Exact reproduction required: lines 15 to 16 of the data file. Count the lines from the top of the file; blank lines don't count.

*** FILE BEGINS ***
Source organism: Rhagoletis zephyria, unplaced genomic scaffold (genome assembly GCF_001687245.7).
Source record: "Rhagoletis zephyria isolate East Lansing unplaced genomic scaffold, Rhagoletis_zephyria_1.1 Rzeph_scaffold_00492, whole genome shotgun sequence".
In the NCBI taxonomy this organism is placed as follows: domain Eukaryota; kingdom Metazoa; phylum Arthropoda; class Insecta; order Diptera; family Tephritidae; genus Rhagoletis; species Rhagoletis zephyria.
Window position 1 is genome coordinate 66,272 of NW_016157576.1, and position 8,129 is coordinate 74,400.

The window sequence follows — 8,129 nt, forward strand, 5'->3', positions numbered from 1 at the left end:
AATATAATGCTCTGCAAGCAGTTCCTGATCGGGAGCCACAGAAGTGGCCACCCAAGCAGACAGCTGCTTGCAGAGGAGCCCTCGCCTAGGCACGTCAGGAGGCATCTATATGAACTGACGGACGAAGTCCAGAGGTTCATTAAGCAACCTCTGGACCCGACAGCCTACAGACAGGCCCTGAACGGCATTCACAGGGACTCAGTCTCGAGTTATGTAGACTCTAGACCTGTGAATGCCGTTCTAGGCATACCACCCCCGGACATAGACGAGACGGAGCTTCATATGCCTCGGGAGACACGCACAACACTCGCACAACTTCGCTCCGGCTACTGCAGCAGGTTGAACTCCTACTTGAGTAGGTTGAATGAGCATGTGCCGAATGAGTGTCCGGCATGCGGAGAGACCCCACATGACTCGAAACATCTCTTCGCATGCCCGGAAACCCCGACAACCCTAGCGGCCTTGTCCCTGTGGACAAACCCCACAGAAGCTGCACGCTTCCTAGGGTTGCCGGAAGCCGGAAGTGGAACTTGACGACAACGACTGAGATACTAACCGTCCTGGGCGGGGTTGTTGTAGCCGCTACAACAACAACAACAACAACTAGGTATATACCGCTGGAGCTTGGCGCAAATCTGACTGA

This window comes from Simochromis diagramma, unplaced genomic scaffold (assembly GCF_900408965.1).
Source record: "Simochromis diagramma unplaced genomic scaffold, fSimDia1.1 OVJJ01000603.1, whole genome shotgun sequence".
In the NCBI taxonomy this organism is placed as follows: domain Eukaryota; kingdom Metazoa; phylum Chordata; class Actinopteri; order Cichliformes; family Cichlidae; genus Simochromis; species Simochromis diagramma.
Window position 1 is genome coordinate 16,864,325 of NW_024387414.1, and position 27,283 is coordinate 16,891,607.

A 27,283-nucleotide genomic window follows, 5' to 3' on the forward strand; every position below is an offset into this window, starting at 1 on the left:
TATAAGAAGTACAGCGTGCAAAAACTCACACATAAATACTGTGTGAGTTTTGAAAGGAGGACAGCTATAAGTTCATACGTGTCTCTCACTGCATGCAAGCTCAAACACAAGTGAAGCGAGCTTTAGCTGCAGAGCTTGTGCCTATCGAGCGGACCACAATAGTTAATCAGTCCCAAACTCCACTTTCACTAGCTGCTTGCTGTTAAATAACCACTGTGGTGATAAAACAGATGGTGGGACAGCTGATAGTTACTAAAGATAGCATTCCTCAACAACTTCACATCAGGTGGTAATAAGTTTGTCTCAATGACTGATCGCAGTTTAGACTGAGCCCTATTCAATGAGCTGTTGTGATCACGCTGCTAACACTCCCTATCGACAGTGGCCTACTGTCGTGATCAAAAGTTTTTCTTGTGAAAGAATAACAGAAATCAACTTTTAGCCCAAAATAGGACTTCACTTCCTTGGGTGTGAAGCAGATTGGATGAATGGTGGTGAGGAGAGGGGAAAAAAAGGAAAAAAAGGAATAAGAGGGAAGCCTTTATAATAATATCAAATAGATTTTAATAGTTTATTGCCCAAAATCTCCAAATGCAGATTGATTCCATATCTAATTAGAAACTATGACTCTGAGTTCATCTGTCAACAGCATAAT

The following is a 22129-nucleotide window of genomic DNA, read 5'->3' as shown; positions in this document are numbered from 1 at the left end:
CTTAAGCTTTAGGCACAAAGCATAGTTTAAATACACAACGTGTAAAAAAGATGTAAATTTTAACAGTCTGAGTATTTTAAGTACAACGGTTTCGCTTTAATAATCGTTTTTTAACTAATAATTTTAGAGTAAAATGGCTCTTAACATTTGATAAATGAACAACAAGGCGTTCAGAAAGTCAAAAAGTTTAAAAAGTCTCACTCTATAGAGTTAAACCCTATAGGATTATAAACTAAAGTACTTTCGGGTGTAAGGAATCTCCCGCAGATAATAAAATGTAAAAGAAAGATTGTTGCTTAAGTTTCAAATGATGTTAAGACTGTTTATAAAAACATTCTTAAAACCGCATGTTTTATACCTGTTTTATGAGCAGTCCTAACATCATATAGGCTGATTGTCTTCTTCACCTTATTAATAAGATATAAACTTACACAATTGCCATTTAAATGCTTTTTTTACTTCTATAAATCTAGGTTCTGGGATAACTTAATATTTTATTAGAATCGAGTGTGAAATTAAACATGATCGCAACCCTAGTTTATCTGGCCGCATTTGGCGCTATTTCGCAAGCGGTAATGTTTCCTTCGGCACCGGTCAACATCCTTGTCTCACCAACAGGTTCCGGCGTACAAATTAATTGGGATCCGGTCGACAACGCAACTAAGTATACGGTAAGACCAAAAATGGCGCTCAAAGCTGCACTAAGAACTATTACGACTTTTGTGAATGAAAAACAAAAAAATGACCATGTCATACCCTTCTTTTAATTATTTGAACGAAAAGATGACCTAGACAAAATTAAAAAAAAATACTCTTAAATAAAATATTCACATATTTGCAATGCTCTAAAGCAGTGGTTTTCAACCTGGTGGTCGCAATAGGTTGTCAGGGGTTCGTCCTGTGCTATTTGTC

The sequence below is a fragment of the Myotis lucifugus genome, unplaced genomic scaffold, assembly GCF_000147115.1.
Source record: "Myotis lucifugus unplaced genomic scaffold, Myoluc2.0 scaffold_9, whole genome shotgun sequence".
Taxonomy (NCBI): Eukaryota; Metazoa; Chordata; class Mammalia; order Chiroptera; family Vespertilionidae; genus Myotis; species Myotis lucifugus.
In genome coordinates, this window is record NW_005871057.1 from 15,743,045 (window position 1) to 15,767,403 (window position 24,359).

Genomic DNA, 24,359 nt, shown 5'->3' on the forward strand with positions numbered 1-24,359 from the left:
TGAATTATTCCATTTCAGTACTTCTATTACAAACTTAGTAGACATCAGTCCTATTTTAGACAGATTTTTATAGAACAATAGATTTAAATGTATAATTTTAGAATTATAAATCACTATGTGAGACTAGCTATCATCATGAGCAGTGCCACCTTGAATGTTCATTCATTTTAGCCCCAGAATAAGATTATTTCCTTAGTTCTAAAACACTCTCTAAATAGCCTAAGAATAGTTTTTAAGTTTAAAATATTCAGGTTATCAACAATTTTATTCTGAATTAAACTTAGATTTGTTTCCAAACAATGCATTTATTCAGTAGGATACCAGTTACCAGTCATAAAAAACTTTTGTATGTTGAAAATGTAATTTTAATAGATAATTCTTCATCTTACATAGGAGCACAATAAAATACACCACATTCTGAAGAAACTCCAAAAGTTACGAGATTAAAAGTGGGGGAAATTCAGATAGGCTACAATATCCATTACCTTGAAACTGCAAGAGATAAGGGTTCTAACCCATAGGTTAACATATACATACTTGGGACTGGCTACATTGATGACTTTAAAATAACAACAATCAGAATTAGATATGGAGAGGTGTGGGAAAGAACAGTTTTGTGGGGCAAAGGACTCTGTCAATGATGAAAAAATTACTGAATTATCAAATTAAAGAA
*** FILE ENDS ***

The sequence below is a fragment of the Myotis lucifugus genome, unplaced genomic scaffold, assembly GCF_000147115.1.
Source record: "Myotis lucifugus unplaced genomic scaffold, Myoluc2.0 scaffold_9, whole genome shotgun sequence".